Tiny Little Singers - The Canaries!

Tiny Little Singers - The Canaries!

Written By: text_none_author Published In: Bird-Blog Created Date: 2016-11-22 Hits: 1156 Comment: 0

The domestic canary, often simply known as the canary is a domesticated form of the wild canary, a small songbird in the finch family. Canaries were first bred in captivity in the 17th century. This bird became expensive and fashionable to breeding. Monks started breeding them and only sold the males (which sing). This kept the birds in short supply and drove the price up. First the birds were only owned by the rich but eventually the local citizens started to breed them and, again, they became very popular. Many breeds arose through selective breeding, and they are still very popular today for their voices. Typically, the domestic canary is kept as a popular cage and aviary bird.

Characteristics of the bird: 
Canaries used to be the most popular variety of pet bird years ago. With the advent of hand raised and more interactive birds their popularity has declined. Male canaries are noted for their beautiful song; however, not all male canaries are good singers. Female canaries do not sing; hence the price differential between males and females. Male canaries sing to attract a mate, so quite often placing another bird in the cage could stop their singing. Canaries will usually stop singing during their molting period which can last several months. They are a somewhat nervous type bird, which can be difficult to hand-tame, so usually they are minimally handled and kept caged. If obtained at a young age, they can be hand-tamed and will be an affectionate pet. Due to their high strung nature, canaries can become easily stressed during handling and may appear to ‘faint.’ It is quite unnerving to a veterinarian when they open their hand and see a bird just lying prone or breathing heavily and not moving. Always watch canaries carefully during any procedure which requires handling. The life span of canaries can be 10 to 12 years. Canaries are desirable for their beautiful song so people who want a great singer should choose a male. Females can be sweet, affectionate companions if singing ability is not a consideration. They are easy to care for and are a good ‘starter’ bird.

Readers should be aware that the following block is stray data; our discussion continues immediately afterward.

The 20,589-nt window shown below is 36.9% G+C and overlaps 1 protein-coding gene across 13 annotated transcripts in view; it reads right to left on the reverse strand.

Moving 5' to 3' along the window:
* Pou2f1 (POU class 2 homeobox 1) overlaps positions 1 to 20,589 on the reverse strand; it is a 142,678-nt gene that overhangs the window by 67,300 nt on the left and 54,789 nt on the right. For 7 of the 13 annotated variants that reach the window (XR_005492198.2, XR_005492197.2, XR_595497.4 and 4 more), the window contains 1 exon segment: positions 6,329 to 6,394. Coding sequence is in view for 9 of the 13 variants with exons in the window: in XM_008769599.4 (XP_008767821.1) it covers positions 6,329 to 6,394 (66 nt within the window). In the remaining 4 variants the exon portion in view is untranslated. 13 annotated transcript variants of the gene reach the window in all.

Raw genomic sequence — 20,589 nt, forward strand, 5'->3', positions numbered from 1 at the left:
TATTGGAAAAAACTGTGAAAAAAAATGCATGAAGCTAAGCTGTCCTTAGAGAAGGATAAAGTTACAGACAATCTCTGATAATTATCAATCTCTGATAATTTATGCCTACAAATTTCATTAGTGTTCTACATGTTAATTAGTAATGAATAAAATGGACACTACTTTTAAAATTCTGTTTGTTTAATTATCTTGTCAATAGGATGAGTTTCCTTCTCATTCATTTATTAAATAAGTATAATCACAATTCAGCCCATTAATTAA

Canaries in Brief:

  • Adult Size: 4 to 8 inches (10 to 20 cm).
  • Weight: 0.4 to 1 ounce (12 to 30 g).
  • Life Span: 5 to 10 years on average.

Health & Common Conditions:
Canaries are susceptible to mite infection, namely: air-sac mites (which are found in the bird’s respiratory system), scaly mites (which show as scaly buildup around the bird’s beak, eyes and/or legs), feather mites and red mites (nocturnal mites that crawl out during the night and feed on the bird’s blood). Mite infection is treatable if caught early on, so be proactive in seeking out treatment as soon as you suspect that your canary might have mites. Canary pox is a virus transmitted by mosquitoes that poses a serious threat to canaries, especially those housed outdoors (which is why many people recommend housing these birds indoors) with higher infection rates occurring during summer months.

Diet:
Seeds make a great base diet for your canary because it's the base diet for his wild cousin—this bird is genetically programmed to do well on seeds. Make a plan to feed your bird a mix of seeds along with some fruits, vegetables (especially leafy, green such as spinach, dandelions, romaine, and parsley), and perhaps live insects. Use a seed mix packaged for canaries, and check it for freshness. For more nutritious and possibly more palatable seeds, sprout them yourself. Your canary should have seeds available at all times. Provide fresh fruits and vegetables in the morning, and remove them in an hour or so before they spoil. Canaries must always have access to fresh, clean drinking water.